Now, to adjust the valve clearance, you will want to find a small piece of stiff wire, such as a coat hanger or a 3mm Allen wrench. Place the stiff wire or Allen wrench in the small hole on top of the valve eccentric. In this case, I used a small screwdriver. Next, loosen the 10mm locknut on the side of the valve eccentric. This will free up the valve eccentric. Place the feeler gauge in between the valve eccentric and the valve. Now, using the stiff wire or wrench, rotate the valve eccentric til it makes contact with the feeler gauge. You want the feeler gauge to have a slight drag on it when you move it in between the eccentric and the valve. When you feel such a drag on the feeler gauge, STOP rotating the eccentric and hold it exactly where it is, and tighten the 10mm locknut on the side. Once the nut is tight, re-check the feeler gauge, does it still have a slight drag on it? If not, loosen the locknut, and re-adjust it til it is correct (Figure 10).
Once you have adjusted both the exhaust and intake sides of the cylinder, you will want to take the parking brake off, and push the car in 5th gear until the cam lobes are in the proper position to adjust the second cylinder. Then repeat the process listed above for the remaining cylinders. Be sure that on every cylinder, the rocker arms are in the correct position.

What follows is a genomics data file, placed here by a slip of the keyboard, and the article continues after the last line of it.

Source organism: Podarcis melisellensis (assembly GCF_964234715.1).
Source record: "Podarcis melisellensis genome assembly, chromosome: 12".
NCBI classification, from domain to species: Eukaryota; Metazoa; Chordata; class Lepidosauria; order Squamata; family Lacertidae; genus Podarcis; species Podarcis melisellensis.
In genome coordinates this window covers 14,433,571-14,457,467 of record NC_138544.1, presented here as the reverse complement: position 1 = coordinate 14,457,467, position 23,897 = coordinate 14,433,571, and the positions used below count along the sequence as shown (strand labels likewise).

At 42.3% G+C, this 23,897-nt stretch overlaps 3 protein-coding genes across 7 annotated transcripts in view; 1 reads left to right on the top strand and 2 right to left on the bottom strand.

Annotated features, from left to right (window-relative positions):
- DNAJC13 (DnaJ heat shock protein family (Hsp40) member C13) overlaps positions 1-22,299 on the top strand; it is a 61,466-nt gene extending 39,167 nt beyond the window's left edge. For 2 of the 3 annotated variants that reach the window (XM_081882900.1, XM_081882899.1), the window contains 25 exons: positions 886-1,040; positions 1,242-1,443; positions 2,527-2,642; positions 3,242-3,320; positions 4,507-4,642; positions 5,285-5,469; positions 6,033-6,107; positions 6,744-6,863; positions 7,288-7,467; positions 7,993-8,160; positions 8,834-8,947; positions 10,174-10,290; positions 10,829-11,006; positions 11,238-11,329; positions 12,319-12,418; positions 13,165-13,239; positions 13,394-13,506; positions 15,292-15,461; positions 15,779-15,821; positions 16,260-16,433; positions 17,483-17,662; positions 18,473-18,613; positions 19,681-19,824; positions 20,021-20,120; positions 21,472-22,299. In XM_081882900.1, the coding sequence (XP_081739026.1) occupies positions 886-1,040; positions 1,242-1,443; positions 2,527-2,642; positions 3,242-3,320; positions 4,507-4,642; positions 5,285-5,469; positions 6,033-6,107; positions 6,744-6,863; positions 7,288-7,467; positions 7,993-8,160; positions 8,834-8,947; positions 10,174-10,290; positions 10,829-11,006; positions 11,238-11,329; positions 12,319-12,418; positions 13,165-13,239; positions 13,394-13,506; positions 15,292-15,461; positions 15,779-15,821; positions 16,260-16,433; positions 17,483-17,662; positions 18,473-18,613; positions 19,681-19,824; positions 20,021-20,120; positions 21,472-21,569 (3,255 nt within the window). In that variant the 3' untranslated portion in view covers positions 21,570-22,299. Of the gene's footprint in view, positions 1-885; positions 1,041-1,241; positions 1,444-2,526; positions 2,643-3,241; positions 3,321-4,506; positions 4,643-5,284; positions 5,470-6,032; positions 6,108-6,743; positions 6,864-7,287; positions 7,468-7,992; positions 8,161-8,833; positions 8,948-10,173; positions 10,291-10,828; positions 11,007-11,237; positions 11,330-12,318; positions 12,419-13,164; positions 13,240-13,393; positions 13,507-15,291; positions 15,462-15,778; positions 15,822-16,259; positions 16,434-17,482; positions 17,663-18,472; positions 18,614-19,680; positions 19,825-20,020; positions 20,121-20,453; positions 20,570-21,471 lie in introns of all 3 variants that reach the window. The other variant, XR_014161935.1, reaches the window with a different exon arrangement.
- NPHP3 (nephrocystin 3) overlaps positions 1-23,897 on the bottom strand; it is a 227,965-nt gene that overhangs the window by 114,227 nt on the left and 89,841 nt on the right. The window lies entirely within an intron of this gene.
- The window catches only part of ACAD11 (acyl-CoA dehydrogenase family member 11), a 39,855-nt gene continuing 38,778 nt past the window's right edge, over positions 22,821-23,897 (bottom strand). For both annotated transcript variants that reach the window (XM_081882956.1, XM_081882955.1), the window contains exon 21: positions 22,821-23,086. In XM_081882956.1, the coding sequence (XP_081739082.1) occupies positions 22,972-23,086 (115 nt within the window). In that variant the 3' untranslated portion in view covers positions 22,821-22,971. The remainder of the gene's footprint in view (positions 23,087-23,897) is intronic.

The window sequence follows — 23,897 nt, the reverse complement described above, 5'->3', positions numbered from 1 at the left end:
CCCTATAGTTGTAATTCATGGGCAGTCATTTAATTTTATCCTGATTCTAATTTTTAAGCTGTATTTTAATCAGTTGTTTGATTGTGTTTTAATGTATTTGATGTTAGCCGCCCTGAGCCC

Once the valves have all been re-adjusted, you will need to re-install the valve cover. Its a good idea to clean the mating surfaces of both the cover and the cylinder head. This will ensure a good seal and prevent both oil and vacuum leaks. Its a good idea to use a new valve cover gasket. To install, just place it over the studs on the cylinder head (Figure 11).
Next, re-install and tighten the 10mm nuts that hold the cover to the head. Tighten them down snug, but not super tight, you could strip the nuts or threads. Next, re-install the bracket that secures the intake manifold to the valve cover and tighten the four 10mm bolts that hold it in place.
Now re-install the spark plugs. Its a good idea to put a small swipe of anti-seize compound on one side of the threads prior to installation. This will prevent stripping out the spark plugs the next time you have to remove them. Once all the plugs have been reinstalled, tighten them down, but use caution to avoid stripping threads.
Next, re-install the spark plug wires, Its a good idea to put a small dab of dielectric grease on the insides of the boots, to ease installation and provide a good seal between the spark plug and the boot.
The last step is to re-connect the battery. Once everything is re-installed, start the vehicle. You should now hear a smooth running engine.
And thats it, youre done! As always, if anyone has any questions, feel free to email me at
This technical article is made possible solely through the support of Pelican Parts. If you like what you see here, then please visit our online BMW catalog and help support the collection and creating of new and informative technical articles like this one.
Comments: Hi,I just got a 325i but there's no spark at the crank and cam sensor we've put direct power to the coil but still nothing. What can it be?
March 5, 2013
Followup from the Pelican Staff: The camshaft and crankshaft sensors do not produce spark. The send an electronic signal to the DME for ignition and fuel timing. Putting direcrt voltage to the coil will not produce any spark either. Try testing or replacing your crankshaft sensor. - Nick at Pelican Parts